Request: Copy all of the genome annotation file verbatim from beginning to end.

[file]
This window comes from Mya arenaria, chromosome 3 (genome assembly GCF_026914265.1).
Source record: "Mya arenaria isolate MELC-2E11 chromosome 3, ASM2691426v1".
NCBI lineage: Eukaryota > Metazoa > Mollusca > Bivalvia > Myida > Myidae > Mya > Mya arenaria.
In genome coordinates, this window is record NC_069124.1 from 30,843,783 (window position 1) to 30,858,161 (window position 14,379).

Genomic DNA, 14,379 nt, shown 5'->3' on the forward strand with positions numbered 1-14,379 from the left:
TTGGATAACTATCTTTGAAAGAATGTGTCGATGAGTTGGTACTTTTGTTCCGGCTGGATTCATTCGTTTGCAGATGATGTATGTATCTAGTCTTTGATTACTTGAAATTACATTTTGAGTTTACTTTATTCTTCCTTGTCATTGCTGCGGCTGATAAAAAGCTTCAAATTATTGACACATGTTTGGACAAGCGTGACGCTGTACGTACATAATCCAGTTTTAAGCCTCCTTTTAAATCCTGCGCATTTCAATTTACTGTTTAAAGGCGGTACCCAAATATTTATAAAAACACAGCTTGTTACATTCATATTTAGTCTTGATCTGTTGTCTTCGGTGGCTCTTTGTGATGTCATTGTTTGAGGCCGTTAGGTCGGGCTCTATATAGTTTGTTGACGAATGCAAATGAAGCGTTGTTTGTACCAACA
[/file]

This window comes from Mya arenaria, chromosome 3 (genome assembly GCF_026914265.1).
Source record: "Mya arenaria isolate MELC-2E11 chromosome 3, ASM2691426v1".
NCBI lineage: Eukaryota > Metazoa > Mollusca > Bivalvia > Myida > Myidae > Mya > Mya arenaria.
In genome coordinates, this window is record NC_069124.1 from 30,843,783 (window position 1) to 30,858,161 (window position 14,379).

Genomic DNA, 14,379 nt, shown 5'->3' on the forward strand with positions numbered 1-14,379 from the left:
TTGGATAACTATCTTTGAAAGAATGTGTCGATGAGTTGGTACTTTTGTTCCGGCTGGATTCATTCGTTTGCAGATGATGTATGTATCTAGTCTTTGATTACTTGAAATTACATTTTGAGTTTACTTTATTCTTCCTTGTCATTGCTGCGGCTGATAAAAAGCTTCAAATTATTGACACATGTTTGGACAAGCGTGACGCTGTACGTACATAATCCAGTTTTAAGCCTCCTTTTAAATCCTGCGCATTTCAATTTACTGTTTAAAGGCGGTACCCAAATATTTATAAAAACACAGCTTGTTACATTCATATTTAGTCTTGATCTGTTGTCTTCGGTGGCTCTTTGTGATGTCATTGTTTGAGGCCGTTAGGTCGGGCTCTATATAGTTTGTTGACGAATGCAAATGAAGCGTTGTTTGTACCAACA